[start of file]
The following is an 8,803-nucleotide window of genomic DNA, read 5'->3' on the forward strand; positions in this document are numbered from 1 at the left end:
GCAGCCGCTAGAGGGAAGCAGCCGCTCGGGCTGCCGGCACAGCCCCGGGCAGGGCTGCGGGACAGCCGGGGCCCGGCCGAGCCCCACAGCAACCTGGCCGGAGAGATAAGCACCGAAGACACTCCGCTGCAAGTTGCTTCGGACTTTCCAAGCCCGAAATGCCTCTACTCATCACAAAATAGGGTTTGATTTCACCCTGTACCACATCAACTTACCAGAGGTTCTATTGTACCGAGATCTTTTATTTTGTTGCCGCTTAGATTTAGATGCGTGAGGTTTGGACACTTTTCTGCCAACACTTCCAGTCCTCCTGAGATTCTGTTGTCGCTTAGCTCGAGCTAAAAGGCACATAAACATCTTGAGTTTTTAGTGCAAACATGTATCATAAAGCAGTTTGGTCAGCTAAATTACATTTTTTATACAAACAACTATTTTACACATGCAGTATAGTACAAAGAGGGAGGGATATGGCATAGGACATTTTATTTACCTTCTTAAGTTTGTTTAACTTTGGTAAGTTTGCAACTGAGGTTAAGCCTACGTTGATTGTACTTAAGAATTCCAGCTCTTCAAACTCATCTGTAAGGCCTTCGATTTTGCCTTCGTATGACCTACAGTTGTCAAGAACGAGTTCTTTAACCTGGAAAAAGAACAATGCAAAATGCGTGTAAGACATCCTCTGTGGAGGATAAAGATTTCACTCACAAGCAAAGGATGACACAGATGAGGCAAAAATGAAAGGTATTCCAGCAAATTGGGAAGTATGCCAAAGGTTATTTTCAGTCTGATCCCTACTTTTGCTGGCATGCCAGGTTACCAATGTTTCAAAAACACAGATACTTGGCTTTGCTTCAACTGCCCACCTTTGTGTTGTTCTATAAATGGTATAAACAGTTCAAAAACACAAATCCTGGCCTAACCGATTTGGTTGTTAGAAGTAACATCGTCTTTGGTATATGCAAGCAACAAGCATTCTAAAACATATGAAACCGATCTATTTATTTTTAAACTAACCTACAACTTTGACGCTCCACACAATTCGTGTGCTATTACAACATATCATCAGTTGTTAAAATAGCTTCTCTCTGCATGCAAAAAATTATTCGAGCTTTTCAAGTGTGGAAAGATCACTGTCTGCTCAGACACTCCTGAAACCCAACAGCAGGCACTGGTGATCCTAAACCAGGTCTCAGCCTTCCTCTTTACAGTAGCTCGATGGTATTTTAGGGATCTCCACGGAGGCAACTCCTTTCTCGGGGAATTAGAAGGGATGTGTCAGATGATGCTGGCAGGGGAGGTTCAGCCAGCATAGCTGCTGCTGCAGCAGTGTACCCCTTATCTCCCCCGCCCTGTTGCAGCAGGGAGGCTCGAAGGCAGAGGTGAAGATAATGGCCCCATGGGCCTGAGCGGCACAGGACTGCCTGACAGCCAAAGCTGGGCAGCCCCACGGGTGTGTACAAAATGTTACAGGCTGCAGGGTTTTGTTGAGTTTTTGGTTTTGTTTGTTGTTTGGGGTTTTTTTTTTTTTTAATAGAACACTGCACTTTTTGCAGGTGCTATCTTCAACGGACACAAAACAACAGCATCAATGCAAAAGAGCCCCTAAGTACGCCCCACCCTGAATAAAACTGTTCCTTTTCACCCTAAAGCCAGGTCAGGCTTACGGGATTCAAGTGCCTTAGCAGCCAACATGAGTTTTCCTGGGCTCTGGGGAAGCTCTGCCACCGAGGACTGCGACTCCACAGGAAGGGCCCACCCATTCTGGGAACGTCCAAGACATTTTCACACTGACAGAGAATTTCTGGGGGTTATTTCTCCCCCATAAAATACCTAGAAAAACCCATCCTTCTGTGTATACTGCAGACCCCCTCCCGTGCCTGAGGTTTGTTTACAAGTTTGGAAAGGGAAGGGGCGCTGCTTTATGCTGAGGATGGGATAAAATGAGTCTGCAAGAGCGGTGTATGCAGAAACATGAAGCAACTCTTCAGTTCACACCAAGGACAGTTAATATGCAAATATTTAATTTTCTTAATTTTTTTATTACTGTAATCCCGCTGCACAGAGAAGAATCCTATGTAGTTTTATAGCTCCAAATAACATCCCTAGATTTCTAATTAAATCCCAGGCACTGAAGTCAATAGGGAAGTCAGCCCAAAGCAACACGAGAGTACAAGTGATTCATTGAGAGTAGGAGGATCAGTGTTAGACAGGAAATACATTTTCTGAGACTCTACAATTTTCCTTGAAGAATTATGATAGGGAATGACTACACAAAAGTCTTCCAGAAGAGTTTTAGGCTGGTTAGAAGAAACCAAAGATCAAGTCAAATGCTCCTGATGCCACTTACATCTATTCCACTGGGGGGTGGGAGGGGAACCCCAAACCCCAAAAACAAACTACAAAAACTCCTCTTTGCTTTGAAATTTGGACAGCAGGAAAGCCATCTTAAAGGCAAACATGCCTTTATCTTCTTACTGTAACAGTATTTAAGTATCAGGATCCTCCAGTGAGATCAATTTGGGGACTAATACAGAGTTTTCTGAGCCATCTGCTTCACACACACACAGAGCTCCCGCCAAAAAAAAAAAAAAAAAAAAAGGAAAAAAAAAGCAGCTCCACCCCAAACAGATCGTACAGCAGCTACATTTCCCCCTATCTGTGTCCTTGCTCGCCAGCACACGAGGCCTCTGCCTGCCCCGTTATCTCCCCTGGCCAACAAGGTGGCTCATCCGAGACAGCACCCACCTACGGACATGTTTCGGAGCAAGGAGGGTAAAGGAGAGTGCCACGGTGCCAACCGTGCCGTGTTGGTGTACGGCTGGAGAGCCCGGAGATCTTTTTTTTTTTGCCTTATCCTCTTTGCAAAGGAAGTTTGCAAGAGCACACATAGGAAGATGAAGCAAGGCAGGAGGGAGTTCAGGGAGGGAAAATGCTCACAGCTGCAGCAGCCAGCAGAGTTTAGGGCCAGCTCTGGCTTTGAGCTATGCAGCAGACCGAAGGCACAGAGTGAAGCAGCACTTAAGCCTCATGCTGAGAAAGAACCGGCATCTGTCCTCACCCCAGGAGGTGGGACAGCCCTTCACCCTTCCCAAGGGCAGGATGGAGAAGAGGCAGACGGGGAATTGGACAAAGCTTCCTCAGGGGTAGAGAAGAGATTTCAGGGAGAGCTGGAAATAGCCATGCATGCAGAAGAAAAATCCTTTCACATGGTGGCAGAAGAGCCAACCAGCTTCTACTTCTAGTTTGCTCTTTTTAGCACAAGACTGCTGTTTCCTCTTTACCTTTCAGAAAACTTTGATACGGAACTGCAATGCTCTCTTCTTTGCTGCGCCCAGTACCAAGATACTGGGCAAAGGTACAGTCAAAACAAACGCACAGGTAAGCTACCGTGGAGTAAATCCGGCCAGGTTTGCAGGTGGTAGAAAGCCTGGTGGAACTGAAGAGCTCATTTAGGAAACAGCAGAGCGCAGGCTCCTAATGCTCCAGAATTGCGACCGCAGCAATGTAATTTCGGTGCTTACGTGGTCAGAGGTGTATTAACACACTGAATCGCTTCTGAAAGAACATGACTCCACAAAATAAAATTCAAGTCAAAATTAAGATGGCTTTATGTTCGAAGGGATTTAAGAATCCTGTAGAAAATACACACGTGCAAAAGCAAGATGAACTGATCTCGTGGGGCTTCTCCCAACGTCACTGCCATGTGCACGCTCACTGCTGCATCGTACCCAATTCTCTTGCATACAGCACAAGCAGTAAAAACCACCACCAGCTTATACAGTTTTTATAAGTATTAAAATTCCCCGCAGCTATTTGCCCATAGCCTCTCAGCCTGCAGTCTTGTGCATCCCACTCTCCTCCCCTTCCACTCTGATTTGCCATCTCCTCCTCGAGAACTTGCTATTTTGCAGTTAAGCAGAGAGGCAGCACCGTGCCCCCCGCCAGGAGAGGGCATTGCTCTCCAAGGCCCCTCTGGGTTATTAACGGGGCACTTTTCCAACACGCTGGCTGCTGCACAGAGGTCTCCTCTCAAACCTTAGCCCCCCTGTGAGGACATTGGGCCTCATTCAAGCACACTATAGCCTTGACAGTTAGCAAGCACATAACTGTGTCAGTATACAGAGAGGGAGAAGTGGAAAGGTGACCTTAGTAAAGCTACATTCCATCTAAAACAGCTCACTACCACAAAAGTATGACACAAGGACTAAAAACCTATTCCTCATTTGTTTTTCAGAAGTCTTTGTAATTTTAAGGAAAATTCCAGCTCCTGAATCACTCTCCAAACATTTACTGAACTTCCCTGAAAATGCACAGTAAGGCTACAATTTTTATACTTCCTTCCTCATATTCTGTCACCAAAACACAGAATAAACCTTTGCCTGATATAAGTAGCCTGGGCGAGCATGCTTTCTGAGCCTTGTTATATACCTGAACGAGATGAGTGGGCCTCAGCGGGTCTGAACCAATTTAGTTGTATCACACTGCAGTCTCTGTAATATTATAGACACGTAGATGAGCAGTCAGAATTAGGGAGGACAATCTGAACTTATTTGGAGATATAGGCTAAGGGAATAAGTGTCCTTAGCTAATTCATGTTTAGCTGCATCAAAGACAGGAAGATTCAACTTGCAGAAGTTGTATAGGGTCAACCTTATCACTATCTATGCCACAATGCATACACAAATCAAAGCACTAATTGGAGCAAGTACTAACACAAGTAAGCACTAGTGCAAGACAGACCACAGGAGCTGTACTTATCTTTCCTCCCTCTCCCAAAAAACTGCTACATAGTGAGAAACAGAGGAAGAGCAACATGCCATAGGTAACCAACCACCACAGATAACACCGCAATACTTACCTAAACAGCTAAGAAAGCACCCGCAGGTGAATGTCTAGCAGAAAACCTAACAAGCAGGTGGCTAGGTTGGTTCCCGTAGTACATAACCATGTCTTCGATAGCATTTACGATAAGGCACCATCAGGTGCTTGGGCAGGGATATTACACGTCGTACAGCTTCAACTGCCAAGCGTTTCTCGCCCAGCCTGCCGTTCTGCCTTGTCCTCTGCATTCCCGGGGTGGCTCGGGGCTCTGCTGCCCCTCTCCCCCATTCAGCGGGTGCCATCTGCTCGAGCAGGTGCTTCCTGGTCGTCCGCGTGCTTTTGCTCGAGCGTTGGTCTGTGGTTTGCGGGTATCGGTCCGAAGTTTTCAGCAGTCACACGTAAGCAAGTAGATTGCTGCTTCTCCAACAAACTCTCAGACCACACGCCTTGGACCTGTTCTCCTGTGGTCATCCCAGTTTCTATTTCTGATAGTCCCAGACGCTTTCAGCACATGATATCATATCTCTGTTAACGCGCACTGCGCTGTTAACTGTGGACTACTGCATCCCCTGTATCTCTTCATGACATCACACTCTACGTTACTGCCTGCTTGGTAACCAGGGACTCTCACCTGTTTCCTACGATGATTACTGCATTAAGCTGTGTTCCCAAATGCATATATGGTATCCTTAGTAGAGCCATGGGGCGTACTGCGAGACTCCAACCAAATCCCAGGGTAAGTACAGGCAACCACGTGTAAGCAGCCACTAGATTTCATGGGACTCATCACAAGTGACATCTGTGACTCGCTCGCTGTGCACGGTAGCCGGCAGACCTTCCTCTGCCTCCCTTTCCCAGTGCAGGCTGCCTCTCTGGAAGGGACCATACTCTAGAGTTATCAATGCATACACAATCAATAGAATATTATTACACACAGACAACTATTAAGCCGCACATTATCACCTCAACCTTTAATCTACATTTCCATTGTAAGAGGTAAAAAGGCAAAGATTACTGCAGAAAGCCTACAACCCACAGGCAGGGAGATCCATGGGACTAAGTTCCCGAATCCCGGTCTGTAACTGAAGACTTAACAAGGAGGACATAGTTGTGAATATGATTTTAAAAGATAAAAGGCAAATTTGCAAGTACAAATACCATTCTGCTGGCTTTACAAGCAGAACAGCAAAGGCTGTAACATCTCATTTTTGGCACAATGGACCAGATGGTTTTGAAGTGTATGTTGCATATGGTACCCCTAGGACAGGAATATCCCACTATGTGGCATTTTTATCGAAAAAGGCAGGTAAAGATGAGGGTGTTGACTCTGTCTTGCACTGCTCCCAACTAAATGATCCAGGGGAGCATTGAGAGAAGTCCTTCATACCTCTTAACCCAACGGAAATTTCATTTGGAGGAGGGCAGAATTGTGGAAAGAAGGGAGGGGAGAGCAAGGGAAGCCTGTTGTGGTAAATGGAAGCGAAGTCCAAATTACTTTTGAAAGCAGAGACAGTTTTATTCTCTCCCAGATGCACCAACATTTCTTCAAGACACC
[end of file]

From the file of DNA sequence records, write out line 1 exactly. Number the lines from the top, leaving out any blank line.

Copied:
The following is an 8,803-nucleotide window of genomic DNA, read 5'->3' on the forward strand; positions in this document are numbered from 1 at the left end: